Jump to content

Post Trip Synopsis - Picking Up 2006 Monaco Dynasty Countess III in Salt Lake City


Recommended Posts

Our trip to Salt Lake City from the Orlando Airport on Monday February 28th to pick up our NTU 2006 Monaco Dynasty Countess III ended with a safe arrival back at our winter home in Flagler Beach Florida on March 10th after over 3000 miles of travel. 

The following is a shorten version of the challenges we encountered during the trip. 

Arrived at the airport but our checked luggage did not. The connection at Sea-Tac Airport was too short for the luggage to transfer in time. Therefore, it arrived sometime after 8 pm which then Alaska Airlines delivered it around 5:30 am the next morning to our coach which was parked at the Sam’s Club in South Jordon Utah where we decided to spend the night. 

The first setback I encountered was at the storage facility where we picked up the coach. I went to install the Pressure Pro Pulse Sensors to each of the 8 tire valve stems and immediately had a problem with the rigid valve extenders that I had asked the storage facility to install for me. I absolutely HATE any valve extensions, but I had to have something to easily get the sensors mounted. Luckily the owner of the storage facility had not left for the day and saw me outside having difficulties. He managed to tighten up the extenders such they would not leak on our trip back home. I will replace those stupid extenders with the Borg Dually Valve Stems when the tires get changed out. I will also make a separate post on my evaluation of the Pressure Pro Pulse TPMS.

We drove the 16 miles down to the Sam’s Club and got parked for the night. When I walked around the coach, I discovered that one of the rear axle cap covers had fallen off somewhere in those 16 miles. The next day we shopped at both Sam’s Club & Walmart to stock the coach for our trip back home. Went to start the engine, nada. Tried to start the generator, zippo! Called Coach-Net for a chassis battery jump start. After getting the engine started, I drove over to the service bays at Sam’s Club, purchased two new model 31 engine batteries and then used their tools to install them. Obviously at least one of the two batteries that were there had problems with it. What I also learned is that the generator starts off of the chassis batteries, not the house like it does on my Windsor. 

Only drove about 130 miles that day due to the time lost dealing with the batteries. Walked around the coach after we got parked and discovered a second rear axle cap cover disappeared somewhere in that short trip. OMG! I had not lost ANY cap on my Windsor since owning it for over 18 years and 75,000 miles of travel and I have lost two in less than 200 miles.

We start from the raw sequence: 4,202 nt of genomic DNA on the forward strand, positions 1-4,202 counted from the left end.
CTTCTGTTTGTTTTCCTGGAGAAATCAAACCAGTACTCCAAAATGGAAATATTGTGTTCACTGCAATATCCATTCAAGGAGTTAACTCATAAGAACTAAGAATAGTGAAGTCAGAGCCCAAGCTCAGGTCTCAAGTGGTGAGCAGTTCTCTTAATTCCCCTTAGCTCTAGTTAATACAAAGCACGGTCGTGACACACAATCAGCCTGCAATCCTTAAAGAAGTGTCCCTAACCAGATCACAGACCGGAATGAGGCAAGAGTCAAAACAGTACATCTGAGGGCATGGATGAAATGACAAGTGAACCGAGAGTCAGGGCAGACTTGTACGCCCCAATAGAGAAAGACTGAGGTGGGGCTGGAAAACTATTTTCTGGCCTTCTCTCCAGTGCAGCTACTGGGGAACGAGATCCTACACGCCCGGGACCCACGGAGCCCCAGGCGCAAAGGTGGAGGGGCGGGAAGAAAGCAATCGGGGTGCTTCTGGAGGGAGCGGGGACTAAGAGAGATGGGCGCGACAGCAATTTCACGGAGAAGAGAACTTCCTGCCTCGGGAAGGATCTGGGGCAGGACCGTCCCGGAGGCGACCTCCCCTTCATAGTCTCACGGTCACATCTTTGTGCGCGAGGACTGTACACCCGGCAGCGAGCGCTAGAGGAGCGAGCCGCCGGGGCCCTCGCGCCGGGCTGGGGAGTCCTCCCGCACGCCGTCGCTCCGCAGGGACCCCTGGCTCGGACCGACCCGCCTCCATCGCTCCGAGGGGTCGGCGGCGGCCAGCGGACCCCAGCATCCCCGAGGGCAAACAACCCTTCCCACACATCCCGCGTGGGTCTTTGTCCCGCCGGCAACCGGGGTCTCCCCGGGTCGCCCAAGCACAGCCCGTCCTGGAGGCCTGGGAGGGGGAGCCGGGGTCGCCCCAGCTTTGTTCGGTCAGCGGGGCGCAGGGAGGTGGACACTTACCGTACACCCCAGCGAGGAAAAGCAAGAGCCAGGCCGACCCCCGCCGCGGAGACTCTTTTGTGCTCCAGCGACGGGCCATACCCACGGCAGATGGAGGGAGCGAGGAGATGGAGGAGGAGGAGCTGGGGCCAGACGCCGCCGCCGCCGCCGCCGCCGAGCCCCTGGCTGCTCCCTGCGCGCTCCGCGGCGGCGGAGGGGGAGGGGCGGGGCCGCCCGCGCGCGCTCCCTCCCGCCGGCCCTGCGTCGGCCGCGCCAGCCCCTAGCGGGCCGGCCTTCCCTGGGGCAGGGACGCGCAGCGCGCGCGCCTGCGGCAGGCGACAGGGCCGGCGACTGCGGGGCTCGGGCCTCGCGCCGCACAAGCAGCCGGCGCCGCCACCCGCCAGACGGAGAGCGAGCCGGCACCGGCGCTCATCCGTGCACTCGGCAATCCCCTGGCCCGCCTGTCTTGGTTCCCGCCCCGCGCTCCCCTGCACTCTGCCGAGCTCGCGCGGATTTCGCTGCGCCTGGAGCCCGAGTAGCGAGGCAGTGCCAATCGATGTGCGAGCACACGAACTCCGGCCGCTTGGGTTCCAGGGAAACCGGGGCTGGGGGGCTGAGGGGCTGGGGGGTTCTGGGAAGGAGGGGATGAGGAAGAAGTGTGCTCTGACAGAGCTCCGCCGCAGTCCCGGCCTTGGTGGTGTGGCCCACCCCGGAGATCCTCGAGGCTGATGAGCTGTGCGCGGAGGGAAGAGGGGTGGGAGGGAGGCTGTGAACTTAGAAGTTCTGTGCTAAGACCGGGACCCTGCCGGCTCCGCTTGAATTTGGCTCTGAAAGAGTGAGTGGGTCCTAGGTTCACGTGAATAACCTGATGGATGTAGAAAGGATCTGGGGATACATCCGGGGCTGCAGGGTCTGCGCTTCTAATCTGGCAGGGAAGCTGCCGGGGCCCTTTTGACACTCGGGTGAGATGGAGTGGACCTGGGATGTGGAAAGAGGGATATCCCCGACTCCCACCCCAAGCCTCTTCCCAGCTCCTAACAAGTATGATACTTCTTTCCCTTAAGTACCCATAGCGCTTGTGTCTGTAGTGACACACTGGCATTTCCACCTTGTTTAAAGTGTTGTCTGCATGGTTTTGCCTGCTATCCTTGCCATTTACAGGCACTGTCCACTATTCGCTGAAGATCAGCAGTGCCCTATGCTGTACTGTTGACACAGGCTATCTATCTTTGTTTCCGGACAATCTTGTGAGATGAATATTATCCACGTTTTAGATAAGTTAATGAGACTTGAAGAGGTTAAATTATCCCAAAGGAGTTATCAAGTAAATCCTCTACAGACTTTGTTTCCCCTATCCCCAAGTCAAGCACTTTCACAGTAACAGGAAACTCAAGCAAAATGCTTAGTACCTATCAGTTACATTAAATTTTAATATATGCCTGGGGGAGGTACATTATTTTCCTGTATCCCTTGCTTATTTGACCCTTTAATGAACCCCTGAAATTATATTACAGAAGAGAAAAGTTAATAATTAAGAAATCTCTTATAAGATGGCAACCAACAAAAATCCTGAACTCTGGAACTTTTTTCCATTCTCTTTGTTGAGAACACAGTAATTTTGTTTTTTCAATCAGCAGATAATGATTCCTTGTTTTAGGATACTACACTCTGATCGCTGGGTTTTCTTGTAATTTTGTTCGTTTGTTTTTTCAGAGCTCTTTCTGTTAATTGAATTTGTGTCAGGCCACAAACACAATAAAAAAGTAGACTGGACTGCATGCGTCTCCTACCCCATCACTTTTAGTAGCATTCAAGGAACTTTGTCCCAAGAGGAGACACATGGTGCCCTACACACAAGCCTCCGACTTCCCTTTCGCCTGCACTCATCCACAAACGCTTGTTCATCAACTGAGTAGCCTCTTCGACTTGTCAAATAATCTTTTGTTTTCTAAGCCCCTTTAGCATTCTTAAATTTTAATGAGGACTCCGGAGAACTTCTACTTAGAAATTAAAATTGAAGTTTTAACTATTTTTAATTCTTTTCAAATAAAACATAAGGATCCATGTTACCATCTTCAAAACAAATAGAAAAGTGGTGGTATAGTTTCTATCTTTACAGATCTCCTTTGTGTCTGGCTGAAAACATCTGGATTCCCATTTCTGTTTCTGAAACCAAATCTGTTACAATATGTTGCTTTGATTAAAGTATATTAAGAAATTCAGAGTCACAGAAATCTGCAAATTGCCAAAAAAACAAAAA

Stopped in Las Vegas to dump tanks and put on more water as I was losing water out the freshwater hose and didn’t realize it until later. Went to dump, removed the cap and about one quart of wastewater flowed out onto the Service Bay floor. Obviously one or both of the valves were leaking and needs to be replaced. Purchase a plastic container to place under the output for future dumps to catch the liquid until I have time to replace both of the valves. 

Got to Quartzsite where we were meeting my sister for the evening. Woke up the next morning to get on the road. Turned out of the Hi Jolly BLM and pressed on the fuel treadle only to find that the transmission was stuck in 1st gear with a Check Trans waring light on the dash. Limped back to the BLM and called a local Allison Tech in Phoenix. He talked me through how to retrieve error codes using the keypad. Never knew how to do that as my Windsor has never had ANY transmission problems at all. Found two errors, 2511 and 6340. The tech zeroed in on the 2511 code which is the output speed sensor. He listed possible causes, etc. I was almost resigned to call Coach-net one more time to setup a tow into Phoenix for a repair sometime the next week as it was Friday and they would not have time to look at it until Tuesday or Wednesday. I fiddled with the transmission going from neutral to reverse to neutral then drive moving the coach in both directions a number of repetitions. Then decided to try it one more time getting back on the road. Well to my surprise it was back to normal. Called the tech later in the day to let him know what had happened. He said that he hopes that I won’t have any more problems with it on our trip which we did not. But now that I am home I plan to remove the connecter and clean it well with contact cleaner and WD-40. At the least this was a learning experience for me with the Allison Transmission in that I now know how to get into the Diagnostics of the transmission, retrieve codes, determine if they are active or not and delete codes. 

The next challenge was driving in 25-40 mph winds with gusts to over 50 mph through AZ. I was not impressed with how the coach handled in those conditions. It wore me out! The winds continued well into Texas during the trip. Once the winds subsided after getting to Louisiana, the coach was a pleasure to drive. However, now that we are home I will get under the front end to see what steering box the coach has and what else is under there. When time and money permit I will have the Watts Link installed by Barry at Josam in Orlando. 

Two additional problems surfaced during the trip. I discovered that the Dash AC system was not working as it should. Plus the HWH Air Leveling Compressor was not coming on. Both of these were checked out and given the OK by the “certified” inspector I had hired. 

Then the last two days of our trip were in rain from Alabama until we got home. While in Alabama I started using the wipers on and off for a few miles when all of a sudden the wipers went all the way to left such that the driver’s wiper was off the window completely and stuck there. Found a bridge to stop under and went out to move the wipers back into position and they moved freely such that they were free-floating. Tried to power them back on, NADA, NOTHING! So I had to drive with no wipers until getting back home. I did stop at a Walmart to purchase a bottle of Rain-X that helped a little but without a ladder to get high enough on the window it was a useless cause.